1. Why introduce a Golden share?
Section 31 of Companies Acts, 1990 provides that a company shall not make a loan, quasi loan, or guarantee to a director of the company or of its holding company or to a person connected with such a director. However this section will not prohibit any company from making a loan or quasi loan or guarantee in connection with a loan or quasi loan made by any person to a holding company, subsidiary or subsidiary of its holding company. For this purpose, a golden share can be issued in one company to another giving it rights over the composition of the board only and therefore creating a group i.e a holding and subsidiary company.
2. What is a Golden share?
A share is an interest in a company, being composed of rights and obligations which are defined in the Companies Acts and the Memorandum and Articles of Association of the Company. A golden share is a class of shares, sometimes referred to as “Special Shares”, usually only carrying the right to control the composition of the board of directors and no other rights. It can be used to create a group situation be virtue of the definition of a subsidiary in section 155 of the Companies Act which states one company is a subsidiary of another if “that other is a member of it and controls the composition of its board of directors.”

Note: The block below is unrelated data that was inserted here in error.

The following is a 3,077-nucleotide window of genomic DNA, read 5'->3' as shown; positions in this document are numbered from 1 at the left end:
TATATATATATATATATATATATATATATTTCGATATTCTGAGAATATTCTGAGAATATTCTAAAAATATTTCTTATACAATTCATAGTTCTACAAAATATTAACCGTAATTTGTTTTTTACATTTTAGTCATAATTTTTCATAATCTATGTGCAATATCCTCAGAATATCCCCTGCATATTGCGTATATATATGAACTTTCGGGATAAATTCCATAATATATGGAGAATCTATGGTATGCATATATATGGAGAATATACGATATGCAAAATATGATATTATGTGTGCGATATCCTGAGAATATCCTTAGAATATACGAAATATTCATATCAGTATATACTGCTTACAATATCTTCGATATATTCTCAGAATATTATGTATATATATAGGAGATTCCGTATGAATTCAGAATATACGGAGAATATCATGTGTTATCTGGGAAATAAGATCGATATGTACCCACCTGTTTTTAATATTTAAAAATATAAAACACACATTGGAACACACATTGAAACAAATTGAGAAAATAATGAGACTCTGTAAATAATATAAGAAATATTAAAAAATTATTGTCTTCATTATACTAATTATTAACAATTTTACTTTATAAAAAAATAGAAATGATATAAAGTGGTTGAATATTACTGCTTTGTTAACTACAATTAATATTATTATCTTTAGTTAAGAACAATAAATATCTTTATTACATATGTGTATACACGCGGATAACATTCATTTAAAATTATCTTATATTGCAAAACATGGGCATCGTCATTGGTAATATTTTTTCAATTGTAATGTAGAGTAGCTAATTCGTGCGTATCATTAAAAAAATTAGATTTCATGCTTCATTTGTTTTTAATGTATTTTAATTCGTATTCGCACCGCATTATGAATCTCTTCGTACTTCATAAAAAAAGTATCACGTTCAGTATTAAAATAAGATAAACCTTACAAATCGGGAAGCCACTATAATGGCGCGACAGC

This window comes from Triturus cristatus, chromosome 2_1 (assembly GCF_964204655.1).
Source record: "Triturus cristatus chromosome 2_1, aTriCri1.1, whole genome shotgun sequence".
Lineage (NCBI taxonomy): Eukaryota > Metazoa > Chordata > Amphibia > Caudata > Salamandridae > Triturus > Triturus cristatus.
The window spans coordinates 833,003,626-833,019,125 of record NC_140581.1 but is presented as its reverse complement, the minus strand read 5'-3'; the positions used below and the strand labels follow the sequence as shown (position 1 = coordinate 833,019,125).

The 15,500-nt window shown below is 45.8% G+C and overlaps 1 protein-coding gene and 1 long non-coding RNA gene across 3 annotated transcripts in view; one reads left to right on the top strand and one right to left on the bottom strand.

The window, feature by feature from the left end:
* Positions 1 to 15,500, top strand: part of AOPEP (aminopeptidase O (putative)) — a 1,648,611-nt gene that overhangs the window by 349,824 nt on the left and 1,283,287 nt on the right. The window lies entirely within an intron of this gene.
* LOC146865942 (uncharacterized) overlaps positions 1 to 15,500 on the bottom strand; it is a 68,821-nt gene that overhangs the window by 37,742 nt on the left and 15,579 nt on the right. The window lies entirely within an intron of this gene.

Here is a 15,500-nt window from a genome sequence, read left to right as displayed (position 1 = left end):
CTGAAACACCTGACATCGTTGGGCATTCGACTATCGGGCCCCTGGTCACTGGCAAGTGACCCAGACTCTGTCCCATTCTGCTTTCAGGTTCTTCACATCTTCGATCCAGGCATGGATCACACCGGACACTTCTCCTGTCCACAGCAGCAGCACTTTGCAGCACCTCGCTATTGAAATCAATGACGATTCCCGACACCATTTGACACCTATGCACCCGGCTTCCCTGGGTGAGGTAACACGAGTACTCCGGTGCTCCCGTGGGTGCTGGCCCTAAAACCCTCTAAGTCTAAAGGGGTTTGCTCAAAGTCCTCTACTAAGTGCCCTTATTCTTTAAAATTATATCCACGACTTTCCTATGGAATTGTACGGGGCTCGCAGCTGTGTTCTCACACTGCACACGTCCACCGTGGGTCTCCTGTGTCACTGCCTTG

3. What is the process?
The relevant company should apply to subscribe for a golden share in the subsidiary company which should create the share class and allot it to the subscriber subject to authority to allot and pre-emption rights. The necessary resolutions should be passed and filed at the CRO along with the relevant statutory forms, the share certificate issued and the register of members written up.
4. What are the benefits to my business?
Creating a group though utilisation of a golden share would avoid the prohibition on loans as outlines above by creating a group structure and will have the added benefit of not having the give up voting or equity rights.